42 Memory Lane Hail Mary: Month Two
Welcome to month two of the 42 Memory Lane Hail Mary Series with Lynne Hannah, Founder and CEO.
This series documents 42 Memory Lane's journey to launch Willa, the world's first digital family album.
If you missed it, here's Lynne's last update, and an overview of the series. Last month dealt with the details of Facebook campaign development and the importance of messaging on landing pages.
As you'll read below, Lynne and team have reached the point where a startup realizes that just because they built something doesn't mean that it will be easy to get people to buy it. Or even give up an email address to say that they're interesting in maybe one day buying it.
Nothing about acquiring customers is easy. Never ever ever.
You test. You tweak. Words. Colors. Design. Fonts. Images. Boldface. Exclamation points. All caps. No Caps. Words, again. More white space. Larger point size.
You do this dozens, if not hundreds, of times to dial in the ONE call to action that tips a customer to type their email into an empty white box and click on a brightly colored button, giving you hope to keep going.
That empty white box. So cruel.
Now we're getting real with the insanity that is early stage customer acquisition.
42 Memory Lane: month two
Our Facebook ad campaigns have been in market for a little over two weeks. Campaign details:
We have two ad sets: Moms and Brides, with filters in each set to narrow our key demographics
Our call-to-action (CTA) is an ask for an email address to receive more information when Willa launches on Kickstarter
Our click-rate cost averages .29/click
In the first 16 days of the campaign, we had over 144K impressions, with a 4%-5% conversion rate to the landing pages, equally spread between the two markets. Sounds good right?
One of our co–founders left. More to come on that in a future update. It’s a nuanced subject with angles about life balance, obstacles, speed and expectations.
Our biggest surprise, however, is that we are not converting on the landing pages. People are clicking through from the Facebook campaign but we aren’t getting email addresses. Not even close to what we need.
Running a Facebook ad campaign is not intuitive. We were lucky to have an advisor with experience in Facebook ads who stepped in to help.
Here are the highlights of our campaign:
Our daily ad caps are $60/market/day for the two markets, Moms and Brides.
We set the Facebook algorithm to benefit us, not Facebook, by not putting in a total campaign spend.
The first 24 hours are crucial for learning about ad bids. We started with .50 ad-bid caps. We removed the caps in the first couple of hours to learn where the floor was and where we could cap in a meaningful way.
Our advisor continuously monitored the ups and downs on bids for the first day.
We found that weekends are especially inexpensive for us.
Overall, our Facebook ads have been performing well and our conversion to the landing pages is good.
Here's a look at some of the ads...
And now for the maddening part....
We're missing the goal on our landing pages. We have thousands of landing page hits, but only 30 emails. Arghh!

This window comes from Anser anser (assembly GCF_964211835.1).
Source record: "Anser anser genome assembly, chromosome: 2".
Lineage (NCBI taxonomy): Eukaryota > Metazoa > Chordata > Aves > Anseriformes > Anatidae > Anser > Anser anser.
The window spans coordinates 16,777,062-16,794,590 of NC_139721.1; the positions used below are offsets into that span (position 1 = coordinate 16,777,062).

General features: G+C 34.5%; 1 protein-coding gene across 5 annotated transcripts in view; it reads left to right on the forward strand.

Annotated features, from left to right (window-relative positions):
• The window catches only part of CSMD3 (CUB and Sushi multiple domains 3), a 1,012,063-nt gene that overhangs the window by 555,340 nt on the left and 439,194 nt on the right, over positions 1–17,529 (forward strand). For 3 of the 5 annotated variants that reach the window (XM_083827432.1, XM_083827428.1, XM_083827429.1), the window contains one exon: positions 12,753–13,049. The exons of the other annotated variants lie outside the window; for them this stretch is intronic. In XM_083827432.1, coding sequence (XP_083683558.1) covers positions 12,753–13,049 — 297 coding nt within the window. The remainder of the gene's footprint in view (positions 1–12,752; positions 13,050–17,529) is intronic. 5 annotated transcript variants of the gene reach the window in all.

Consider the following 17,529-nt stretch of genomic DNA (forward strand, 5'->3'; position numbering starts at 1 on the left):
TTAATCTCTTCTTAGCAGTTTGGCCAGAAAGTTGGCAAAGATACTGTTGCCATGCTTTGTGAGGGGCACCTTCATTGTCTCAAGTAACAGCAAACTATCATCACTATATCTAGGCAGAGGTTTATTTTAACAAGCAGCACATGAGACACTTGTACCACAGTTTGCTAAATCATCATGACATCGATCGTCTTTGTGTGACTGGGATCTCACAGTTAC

We’ve tested different headlines, different graphics, different order of graphics, different CTAs, (I love this…I want this…Sign up for a huge discount…Get $50 off… be the first to know when we Kickstart…).
We’ve tested clean and minimal designs, and designs with more detail.
Despite all the iterations, it's been crickets.
I even called the tech guys at Wix (our landing page host) to make sure the contact form is working.
There have been so many tests on the landing pages that it's hard to choose which ones to share. Here are a few of the most recent...
So why aren't the landing pages converting?
Willa is an entirely new product category with a multi-pronged solution. We knew we would have a challenge messaging what the product does in a concise, easily digestible way.
Our experience in testing and focus groups has always been:
Woman Tester, “Does it do this, this, this, this and this?"
Us, "Yes, it does all that. And also this."
Woman Tester, "OMG I want it!”
It's never been a quick, one line benefit payoff. It takes some explaining.
We look like “another device to be managed” when the user doesn’t have the benefit of a direct interaction. We’re a left turn into a world that’s easier.
It may be that the immediacy and single dimension of a landing-page experience just can’t convey the benefits to a harried mom or bride.
Google Analytics furthers the mystery showing a bounce rate after spending 1:30 minutes on the landing page. So visitors are looking, and watching the videos, but the CTA isn’t compelling to them.
Because we aren’t hitting the desired metrics, we’re pulling the Mom and Bride campaigns and plan to test our third potential market, Baby Boomers.
The Baby Boomer demographic needs a place and a way to organize newly digitized content (old photos, albums, film, slides etc.) to tell their life story, organize old memories, etc.
We’ll give the Baby Boomer Facebook campaign one week. If its crickets like this campaign…time to pivot to another strategy (or retire 😬).
Underwire encouraged us to reach out to readers. If you have an idea or thought about how to optimize our landing pages, please email me.
Catch up on the beginning of this series here. Lynne talks about setting up the Facebook campaigns (and their pesky algorithms), team assignments and the challenges of landing page messaging.